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Capote


Darrel Manson
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Very good. On the surface, it will no doubt reignite the debate (last year about Ray) of whether imitation is worthy of Oscar nomination. Certainly Phillip Seymore Hoffman nails the voice and mannerisms as you probably know from the trailers. But more, he also nails the insecurity that is buried under a vaneer of socialability.

The story has Capote as something of a contradiction. In one scene he says he's been accused of using one of the killers and also of falling in love with him. He doesn't understand how someone could think both are possible, but in the film you see him doing both.

A foreign movie can't be stupid.

-from the film
Armin

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  • 3 weeks later...
The story has Capote as something of a contradiction. In one scene he says he's been accused of using one of the killers and also of falling in love with him. He doesn't understand how someone could think both are possible, but in the film you see him doing both.

Just saw it and, yes, you're exactly right. The film does a great job of making you care about the man even as you are bewildered and sometimes even apalled by him.

Catherine Keener, who's having an impressive year, and Bruce Greenwood give him good support, but Hoffman commands our attention whenever he's onscreen. It's hard to believe this is the same man who played Lester Bangs in Almost Famous or the T&T Mattress Man in Punch-drunk Love. The only performance it reminded me of at all was his small role in The Big Lebowski. He's a shoe-in for a nomination; I can't think of any actor I've seen this year more deserving of such honors.

Hoffman's performance is a lot more than mere mannerisms and imitation... he inhabits the voice and the mannerisms with a lot of heart, and we walk away feeling like we've encountered portrayal that's as strong or stronger... at this point I'd say stronger... than Jamie Foxx's Ray Charles. The movie isn't out to bury Capote or praise him--the filmmakers seem as mystefied by the man as we are in the end.

Highly recommended.

P.S.  I COULD BE WRONG.

 

Takin' 'er easy for all you sinners at lookingcloser.org. Also abiding at Facebook and Twitter.

 

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I saw Capote in Toronto, and two months later it's Miller's direction rather than Hoffman's performance that stands out in my memory. I don't know if this will make sense, but I like the size of the film. I like the way Miller tells most of his story in close-ups and the way he avoids so many of the biopic pitfalls, like over-earnest monologues and sentimental climaxes.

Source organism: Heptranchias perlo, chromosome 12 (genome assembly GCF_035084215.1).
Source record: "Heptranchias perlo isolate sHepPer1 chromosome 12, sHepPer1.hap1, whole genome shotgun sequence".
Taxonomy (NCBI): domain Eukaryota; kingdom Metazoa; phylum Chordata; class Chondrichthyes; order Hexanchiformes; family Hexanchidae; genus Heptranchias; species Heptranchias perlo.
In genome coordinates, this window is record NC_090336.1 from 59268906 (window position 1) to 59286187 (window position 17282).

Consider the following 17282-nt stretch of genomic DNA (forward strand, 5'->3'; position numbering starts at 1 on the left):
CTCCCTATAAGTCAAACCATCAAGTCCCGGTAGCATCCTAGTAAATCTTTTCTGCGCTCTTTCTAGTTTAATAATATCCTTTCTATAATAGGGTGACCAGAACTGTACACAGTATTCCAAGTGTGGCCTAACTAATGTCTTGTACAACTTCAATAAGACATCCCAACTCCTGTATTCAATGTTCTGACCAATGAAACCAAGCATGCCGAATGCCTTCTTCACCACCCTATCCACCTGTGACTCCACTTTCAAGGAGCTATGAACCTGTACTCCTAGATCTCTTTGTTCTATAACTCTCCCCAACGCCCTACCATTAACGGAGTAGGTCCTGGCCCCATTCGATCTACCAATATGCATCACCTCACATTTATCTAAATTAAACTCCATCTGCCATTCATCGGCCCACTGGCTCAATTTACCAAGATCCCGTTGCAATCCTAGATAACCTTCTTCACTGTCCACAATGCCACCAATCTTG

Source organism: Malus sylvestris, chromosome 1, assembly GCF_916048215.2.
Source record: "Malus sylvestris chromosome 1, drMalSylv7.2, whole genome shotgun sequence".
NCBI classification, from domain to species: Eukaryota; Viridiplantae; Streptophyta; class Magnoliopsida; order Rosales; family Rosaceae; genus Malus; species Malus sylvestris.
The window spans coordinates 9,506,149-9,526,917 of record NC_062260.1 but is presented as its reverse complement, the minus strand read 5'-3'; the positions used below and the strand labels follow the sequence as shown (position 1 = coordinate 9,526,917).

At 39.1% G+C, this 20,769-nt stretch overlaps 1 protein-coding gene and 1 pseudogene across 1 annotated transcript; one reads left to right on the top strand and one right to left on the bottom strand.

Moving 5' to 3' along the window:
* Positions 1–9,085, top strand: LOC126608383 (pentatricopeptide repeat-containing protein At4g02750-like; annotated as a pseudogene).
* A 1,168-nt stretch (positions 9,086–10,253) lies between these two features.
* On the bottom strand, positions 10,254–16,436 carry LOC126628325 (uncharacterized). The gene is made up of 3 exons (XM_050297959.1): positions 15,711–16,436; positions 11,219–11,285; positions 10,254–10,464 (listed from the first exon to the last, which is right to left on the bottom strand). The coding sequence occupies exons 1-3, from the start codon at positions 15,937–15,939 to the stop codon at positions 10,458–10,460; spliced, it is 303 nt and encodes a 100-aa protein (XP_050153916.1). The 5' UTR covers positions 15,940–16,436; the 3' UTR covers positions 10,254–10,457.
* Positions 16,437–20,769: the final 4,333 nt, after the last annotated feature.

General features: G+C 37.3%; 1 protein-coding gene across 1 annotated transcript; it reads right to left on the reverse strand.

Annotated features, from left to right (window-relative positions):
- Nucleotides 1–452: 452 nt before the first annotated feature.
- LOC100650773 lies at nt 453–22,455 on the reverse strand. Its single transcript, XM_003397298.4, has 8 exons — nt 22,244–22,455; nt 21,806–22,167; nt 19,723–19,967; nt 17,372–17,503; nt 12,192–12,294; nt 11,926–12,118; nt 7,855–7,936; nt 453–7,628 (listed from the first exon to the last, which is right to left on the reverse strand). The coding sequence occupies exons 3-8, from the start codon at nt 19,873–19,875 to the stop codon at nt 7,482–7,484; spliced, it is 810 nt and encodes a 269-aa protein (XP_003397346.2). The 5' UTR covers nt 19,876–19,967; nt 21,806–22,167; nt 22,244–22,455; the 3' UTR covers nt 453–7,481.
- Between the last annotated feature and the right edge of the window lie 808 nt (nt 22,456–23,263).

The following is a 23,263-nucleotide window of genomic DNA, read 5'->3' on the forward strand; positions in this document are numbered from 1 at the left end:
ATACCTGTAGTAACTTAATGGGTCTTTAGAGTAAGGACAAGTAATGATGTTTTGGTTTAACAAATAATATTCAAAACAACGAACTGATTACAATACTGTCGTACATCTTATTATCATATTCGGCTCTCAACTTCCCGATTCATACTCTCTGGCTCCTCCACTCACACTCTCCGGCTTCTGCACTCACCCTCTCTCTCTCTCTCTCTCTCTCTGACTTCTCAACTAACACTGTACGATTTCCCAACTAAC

As an aside, I also love that Keener didn't even attempt a Southern Alabama accent. Harper Lee's presence in Capote's life is more integral to the story than the small details that supposedly bring verisimilitude to "true life" films. Too many biopics, I think, get that exactly backwards.

Edited by Darren H
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I saw it over the weekend and liked it a lot. Philip Seymour Hoffman should definitely get an Oscar nomination for this role. What impressed me the most was the way he captured the internal contradictions of this character, and how Capote was a lonely person who craved attention. He was a messy character who wasn't easy to figure out, like a real person would be. It's easy to focus on the way Hoffman captured Capote's curious voice and mannerisms, but where he shines brightest is the tiny glimpses he offers into the wall Capote built around his inner self. Catharine Keener was excellent as always, and Clifton Collins Jr. as Perry Smith was very impressive as well.

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The IMDB indicates the version shown at the Toronto festival was about 12 minutes longer than the version now in theatres. Anybody know if this is true and what, if anything, was cut?

"Sympathy must precede belligerence. First I must understand the other, as it were, from the inside; then I can critique it from the outside. So many people skip right to the latter." -- Steven D. Greydanus
Now blogging at Patheos.com. I can also still be found at Facebook, Twitter and Flickr. See also my film journal.

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  • 4 weeks later...

Really loved this movie. Miller's direction is so wonderfully restrained. I thought PSH's performance was A+, and that he totally disappeared into the character. I predict he'll get nominated for a Golden Globe, but not an Oscar, and will not win the GG. Hopefully I'm wrong.

[Tangentially - favorite PSH roles: Phil Parma in Magnolia and Jacob Elinsky in 25th Hour.

Sara Zarr

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Tangentially - favorite PSH roles: Phil Parma in Magnolia and Jacob Elinsky in 25th Hour.

Oooo. Wow. What would I choose?

Lester Bangs in Almost Famous, I think. Not his greatest transformation, but it's the character I have the greatest affection for.